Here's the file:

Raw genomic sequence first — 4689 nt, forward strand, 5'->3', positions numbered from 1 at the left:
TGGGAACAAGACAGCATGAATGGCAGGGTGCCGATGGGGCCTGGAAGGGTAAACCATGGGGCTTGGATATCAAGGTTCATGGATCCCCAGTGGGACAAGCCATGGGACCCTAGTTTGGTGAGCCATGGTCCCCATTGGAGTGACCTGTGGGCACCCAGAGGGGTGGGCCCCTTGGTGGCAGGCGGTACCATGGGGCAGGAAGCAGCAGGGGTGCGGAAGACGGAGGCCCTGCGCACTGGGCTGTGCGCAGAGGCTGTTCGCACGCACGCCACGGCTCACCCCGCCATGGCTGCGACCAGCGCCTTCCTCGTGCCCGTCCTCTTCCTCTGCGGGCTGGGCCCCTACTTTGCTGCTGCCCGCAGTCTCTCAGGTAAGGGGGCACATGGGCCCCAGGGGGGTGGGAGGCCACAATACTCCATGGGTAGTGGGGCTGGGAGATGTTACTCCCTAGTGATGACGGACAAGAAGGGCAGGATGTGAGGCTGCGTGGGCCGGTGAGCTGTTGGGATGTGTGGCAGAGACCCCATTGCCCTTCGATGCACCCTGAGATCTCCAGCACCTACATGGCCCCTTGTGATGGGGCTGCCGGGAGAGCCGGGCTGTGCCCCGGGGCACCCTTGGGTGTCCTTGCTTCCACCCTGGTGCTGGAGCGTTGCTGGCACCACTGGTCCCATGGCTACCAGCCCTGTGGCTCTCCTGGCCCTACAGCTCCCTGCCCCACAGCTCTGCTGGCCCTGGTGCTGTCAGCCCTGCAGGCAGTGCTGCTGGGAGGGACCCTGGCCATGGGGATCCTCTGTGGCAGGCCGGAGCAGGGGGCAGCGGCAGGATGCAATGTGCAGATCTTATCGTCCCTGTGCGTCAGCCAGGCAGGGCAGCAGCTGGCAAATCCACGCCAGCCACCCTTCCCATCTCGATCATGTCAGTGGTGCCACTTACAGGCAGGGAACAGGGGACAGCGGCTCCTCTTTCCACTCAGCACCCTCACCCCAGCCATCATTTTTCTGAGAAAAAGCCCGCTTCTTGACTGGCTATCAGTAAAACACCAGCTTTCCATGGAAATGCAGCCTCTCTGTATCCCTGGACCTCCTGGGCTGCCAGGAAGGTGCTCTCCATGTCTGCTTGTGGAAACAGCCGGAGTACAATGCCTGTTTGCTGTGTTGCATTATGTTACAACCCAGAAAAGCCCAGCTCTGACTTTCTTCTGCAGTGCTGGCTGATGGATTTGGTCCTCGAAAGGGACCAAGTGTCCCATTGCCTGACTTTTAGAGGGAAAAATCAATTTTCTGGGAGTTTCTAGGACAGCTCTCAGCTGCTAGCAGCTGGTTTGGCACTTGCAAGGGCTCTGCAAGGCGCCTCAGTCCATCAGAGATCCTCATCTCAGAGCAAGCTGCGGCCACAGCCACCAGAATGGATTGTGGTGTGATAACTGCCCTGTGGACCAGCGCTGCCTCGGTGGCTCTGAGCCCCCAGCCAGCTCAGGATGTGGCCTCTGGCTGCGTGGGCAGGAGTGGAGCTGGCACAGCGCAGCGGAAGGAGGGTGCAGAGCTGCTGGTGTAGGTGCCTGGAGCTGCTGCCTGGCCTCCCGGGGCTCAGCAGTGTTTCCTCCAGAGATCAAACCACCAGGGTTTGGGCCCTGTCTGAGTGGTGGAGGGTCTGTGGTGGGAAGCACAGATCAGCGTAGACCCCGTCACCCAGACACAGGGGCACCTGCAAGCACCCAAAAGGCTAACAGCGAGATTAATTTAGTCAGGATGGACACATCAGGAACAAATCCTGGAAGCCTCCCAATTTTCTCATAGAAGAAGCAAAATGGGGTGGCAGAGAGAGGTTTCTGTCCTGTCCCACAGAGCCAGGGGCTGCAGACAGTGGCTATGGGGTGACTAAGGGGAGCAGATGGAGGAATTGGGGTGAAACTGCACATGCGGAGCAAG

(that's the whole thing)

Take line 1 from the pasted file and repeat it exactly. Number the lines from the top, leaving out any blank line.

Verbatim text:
Raw genomic sequence first — 4689 nt, forward strand, 5'->3', positions numbered from 1 at the left: